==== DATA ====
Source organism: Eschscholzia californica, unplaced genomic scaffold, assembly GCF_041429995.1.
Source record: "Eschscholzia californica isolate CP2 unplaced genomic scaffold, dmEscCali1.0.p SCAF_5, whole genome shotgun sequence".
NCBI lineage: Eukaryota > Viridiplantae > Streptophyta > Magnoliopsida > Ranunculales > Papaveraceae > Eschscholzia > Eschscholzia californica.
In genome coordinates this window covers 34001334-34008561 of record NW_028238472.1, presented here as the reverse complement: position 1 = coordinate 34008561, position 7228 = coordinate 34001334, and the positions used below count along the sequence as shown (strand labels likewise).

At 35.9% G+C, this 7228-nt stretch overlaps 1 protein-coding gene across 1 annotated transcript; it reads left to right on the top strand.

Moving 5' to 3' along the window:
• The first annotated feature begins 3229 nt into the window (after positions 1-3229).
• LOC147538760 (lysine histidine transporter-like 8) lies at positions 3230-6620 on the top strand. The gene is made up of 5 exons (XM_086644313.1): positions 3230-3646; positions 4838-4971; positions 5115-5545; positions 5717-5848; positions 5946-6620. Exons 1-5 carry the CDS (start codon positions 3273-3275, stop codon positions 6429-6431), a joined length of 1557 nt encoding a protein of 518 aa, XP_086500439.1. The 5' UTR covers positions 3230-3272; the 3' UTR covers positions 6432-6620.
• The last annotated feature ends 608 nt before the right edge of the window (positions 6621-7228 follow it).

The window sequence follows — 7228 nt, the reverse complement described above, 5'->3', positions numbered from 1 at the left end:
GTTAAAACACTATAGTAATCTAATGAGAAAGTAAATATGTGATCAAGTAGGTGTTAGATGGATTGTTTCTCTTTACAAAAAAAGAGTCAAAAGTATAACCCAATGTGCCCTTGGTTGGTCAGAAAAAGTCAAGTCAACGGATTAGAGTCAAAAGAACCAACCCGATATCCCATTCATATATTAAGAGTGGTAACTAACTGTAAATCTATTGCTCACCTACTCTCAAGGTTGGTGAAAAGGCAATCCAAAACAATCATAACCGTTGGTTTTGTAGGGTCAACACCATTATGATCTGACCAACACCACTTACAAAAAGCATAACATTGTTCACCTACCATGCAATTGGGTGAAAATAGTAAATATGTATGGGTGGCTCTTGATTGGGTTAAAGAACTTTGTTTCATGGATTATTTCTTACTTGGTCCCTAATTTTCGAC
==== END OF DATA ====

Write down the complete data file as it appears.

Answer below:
Source organism: Eschscholzia californica, unplaced genomic scaffold, assembly GCF_041429995.1.
Source record: "Eschscholzia californica isolate CP2 unplaced genomic scaffold, dmEscCali1.0.p SCAF_5, whole genome shotgun sequence".
NCBI lineage: Eukaryota > Viridiplantae > Streptophyta > Magnoliopsida > Ranunculales > Papaveraceae > Eschscholzia > Eschscholzia californica.
In genome coordinates this window covers 34001334-34008561 of record NW_028238472.1, presented here as the reverse complement: position 1 = coordinate 34008561, position 7228 = coordinate 34001334, and the positions used below count along the sequence as shown (strand labels likewise).

At 35.9% G+C, this 7228-nt stretch overlaps 1 protein-coding gene across 1 annotated transcript; it reads left to right on the top strand.

Moving 5' to 3' along the window:
• The first annotated feature begins 3229 nt into the window (after positions 1-3229).
• LOC147538760 (lysine histidine transporter-like 8) lies at positions 3230-6620 on the top strand. The gene is made up of 5 exons (XM_086644313.1): positions 3230-3646; positions 4838-4971; positions 5115-5545; positions 5717-5848; positions 5946-6620. Exons 1-5 carry the CDS (start codon positions 3273-3275, stop codon positions 6429-6431), a joined length of 1557 nt encoding a protein of 518 aa, XP_086500439.1. The 5' UTR covers positions 3230-3272; the 3' UTR covers positions 6432-6620.
• The last annotated feature ends 608 nt before the right edge of the window (positions 6621-7228 follow it).

The window sequence follows — 7228 nt, the reverse complement described above, 5'->3', positions numbered from 1 at the left end:
GTTAAAACACTATAGTAATCTAATGAGAAAGTAAATATGTGATCAAGTAGGTGTTAGATGGATTGTTTCTCTTTACAAAAAAAGAGTCAAAAGTATAACCCAATGTGCCCTTGGTTGGTCAGAAAAAGTCAAGTCAACGGATTAGAGTCAAAAGAACCAACCCGATATCCCATTCATATATTAAGAGTGGTAACTAACTGTAAATCTATTGCTCACCTACTCTCAAGGTTGGTGAAAAGGCAATCCAAAACAATCATAACCGTTGGTTTTGTAGGGTCAACACCATTATGATCTGACCAACACCACTTACAAAAAGCATAACATTGTTCACCTACCATGCAATTGGGTGAAAATAGTAAATATGTATGGGTGGCTCTTGATTGGGTTAAAGAACTTTGTTTCATGGATTATTTCTTACTTGGTCCCTAATTTTCGAC